Ibn Khaldun and the Wealth of Civilizations

Allbwn ymchwil: Pennod mewn Llyfr/Adroddiad/Trafodion CynhadleddPennod

5 Dyfyniadau(SciVal)


Received scholarship often recognizes Ibn Khaldun (1332-1406) as a major Islamic philosopher of history preoccupied with the rise and fall of civilizations. His profound reflections on civilizational cycles serve as an indispensable medieval contrast to modern accounts commonly available in Spengler, Gibbon or Toynbee. Less appreciated in standard historiography is Ibn Khaldun’s status as a political economist seeking answers to the secret of wealth creation and the materialist foundations of civilization. The boundary between the medieval and modern worlds produces not only the fiction of cultural incommensurability, but also reveals the implicit hierarchy undergirding teleological thinking. This essay seeks to recover Ibn Khaldun’s contributions to political economy as an attempt to rebuild bridges between the two worlds that are traditionally separated by time and culture. The task of reconstruction relies on a critical reading of Ibn Khaldun’s Introduction (the Muqaddimah) to his magnum opus, the Kitāb al-ʻIbar or "Book of Lessons," as well as an engagement with scholarly commentaries sheltering interdisciplinary horizons. The essay is also based on a refusal to embrace rigid binaries between religious and secular worlds. Ibn Khaldun’s work melds the two worlds without succumbing to analytical paralysis.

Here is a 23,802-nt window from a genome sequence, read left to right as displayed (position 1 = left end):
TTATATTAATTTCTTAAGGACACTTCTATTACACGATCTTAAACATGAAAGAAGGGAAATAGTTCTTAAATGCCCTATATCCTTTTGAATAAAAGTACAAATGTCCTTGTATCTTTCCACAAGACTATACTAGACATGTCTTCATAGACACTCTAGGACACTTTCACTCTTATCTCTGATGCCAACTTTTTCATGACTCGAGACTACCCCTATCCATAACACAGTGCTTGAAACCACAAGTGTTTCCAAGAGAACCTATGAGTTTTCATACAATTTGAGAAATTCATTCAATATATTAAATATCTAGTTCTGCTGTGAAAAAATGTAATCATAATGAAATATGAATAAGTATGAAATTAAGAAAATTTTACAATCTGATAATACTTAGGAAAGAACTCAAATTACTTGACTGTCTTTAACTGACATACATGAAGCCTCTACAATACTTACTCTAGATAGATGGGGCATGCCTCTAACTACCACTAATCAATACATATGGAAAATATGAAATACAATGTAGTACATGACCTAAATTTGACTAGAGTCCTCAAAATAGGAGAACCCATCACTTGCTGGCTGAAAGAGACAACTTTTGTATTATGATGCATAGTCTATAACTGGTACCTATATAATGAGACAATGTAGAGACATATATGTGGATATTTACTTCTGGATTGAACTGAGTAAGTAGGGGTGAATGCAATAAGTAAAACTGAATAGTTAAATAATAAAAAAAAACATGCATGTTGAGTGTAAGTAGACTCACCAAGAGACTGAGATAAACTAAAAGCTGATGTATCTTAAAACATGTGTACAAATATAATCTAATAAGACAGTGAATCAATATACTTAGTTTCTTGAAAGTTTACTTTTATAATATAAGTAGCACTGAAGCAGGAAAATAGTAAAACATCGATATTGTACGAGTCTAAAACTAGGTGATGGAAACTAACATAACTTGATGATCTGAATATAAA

Iaith wreiddiolSaesneg
TeitlRoutledge Handbook of Ethics and International Relations
GolygyddionBrent Steele, Eric Heinze
Man cyhoeddiLondon and New York
CyhoeddwrTaylor & Francis
Nifer y tudalennau11
ISBN (Electronig)9781315725932
ISBN (Argraffiad)9781138840201, 9780367580636
Dynodwyr Gwrthrych Digidol (DOIs)
StatwsCyhoeddwyd - 02 Gorff 2018

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